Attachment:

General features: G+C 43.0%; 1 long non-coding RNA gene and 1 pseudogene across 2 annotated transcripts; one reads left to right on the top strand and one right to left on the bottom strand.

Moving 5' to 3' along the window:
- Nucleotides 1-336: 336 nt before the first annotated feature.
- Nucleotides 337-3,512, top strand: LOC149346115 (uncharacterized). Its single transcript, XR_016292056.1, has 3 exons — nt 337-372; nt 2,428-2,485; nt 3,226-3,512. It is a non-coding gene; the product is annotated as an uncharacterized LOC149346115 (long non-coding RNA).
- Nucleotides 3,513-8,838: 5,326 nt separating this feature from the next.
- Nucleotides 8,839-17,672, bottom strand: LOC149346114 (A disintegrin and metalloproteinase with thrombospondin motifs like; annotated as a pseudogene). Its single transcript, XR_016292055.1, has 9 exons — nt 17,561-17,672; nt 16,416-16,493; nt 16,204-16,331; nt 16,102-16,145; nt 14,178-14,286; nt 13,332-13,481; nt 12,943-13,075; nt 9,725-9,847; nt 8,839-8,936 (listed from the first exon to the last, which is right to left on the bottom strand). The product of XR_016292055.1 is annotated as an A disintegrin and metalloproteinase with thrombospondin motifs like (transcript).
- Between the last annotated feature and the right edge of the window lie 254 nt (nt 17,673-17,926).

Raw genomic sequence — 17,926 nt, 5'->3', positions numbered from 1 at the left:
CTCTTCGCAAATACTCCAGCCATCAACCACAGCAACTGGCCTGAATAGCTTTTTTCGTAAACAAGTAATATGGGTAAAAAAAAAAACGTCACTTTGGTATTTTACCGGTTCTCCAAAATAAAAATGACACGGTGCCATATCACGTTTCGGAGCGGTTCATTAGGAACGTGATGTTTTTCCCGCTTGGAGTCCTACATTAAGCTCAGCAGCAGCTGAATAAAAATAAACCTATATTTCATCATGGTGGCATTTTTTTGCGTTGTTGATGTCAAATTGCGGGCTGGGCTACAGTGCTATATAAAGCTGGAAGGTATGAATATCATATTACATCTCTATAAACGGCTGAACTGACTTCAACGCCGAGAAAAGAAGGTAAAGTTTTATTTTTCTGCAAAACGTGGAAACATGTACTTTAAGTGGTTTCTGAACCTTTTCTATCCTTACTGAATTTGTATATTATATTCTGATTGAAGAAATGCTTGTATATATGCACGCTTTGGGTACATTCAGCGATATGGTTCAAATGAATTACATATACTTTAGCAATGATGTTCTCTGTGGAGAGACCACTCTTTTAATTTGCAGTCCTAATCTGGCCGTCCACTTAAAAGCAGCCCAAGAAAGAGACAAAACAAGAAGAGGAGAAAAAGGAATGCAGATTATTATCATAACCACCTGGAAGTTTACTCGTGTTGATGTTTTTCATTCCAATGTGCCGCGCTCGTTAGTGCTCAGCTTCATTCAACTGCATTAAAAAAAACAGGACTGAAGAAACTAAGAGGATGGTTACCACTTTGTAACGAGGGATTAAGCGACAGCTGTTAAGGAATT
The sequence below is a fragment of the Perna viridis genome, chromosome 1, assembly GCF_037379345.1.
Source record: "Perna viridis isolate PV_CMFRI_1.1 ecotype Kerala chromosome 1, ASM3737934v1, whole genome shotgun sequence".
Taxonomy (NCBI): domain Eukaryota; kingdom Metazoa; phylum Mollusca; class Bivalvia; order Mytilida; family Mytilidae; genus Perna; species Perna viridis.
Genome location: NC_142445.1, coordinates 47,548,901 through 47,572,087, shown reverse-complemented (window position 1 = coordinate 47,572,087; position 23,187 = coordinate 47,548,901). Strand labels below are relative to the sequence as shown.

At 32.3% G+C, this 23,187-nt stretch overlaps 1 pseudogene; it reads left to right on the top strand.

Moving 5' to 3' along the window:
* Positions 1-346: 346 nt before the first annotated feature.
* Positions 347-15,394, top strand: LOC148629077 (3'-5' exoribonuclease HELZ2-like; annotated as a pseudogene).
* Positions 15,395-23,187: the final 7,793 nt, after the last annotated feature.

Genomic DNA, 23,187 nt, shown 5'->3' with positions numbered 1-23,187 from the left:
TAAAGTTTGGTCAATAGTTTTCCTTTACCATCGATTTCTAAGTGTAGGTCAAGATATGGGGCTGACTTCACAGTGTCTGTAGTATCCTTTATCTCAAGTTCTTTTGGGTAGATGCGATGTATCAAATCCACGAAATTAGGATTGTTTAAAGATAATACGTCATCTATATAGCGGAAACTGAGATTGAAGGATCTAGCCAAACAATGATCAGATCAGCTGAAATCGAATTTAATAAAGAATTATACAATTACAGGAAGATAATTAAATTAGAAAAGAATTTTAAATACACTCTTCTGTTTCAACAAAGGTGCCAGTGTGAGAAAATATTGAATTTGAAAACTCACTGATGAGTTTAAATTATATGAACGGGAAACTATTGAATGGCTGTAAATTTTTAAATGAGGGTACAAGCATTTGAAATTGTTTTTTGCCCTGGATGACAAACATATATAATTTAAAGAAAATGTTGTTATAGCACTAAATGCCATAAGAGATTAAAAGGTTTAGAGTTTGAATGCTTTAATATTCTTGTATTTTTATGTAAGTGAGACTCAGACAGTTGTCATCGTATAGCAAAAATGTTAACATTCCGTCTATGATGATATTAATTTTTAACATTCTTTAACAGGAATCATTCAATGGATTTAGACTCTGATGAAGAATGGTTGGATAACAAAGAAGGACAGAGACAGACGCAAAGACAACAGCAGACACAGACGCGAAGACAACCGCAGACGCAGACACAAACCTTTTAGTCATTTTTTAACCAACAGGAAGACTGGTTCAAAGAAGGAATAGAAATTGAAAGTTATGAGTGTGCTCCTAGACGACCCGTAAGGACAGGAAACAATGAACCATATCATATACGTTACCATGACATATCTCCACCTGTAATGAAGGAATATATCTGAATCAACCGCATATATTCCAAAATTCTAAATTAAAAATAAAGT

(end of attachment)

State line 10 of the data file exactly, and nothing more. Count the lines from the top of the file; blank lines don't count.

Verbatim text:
The sequence below is a fragment of the Perna viridis genome, chromosome 1, assembly GCF_037379345.1.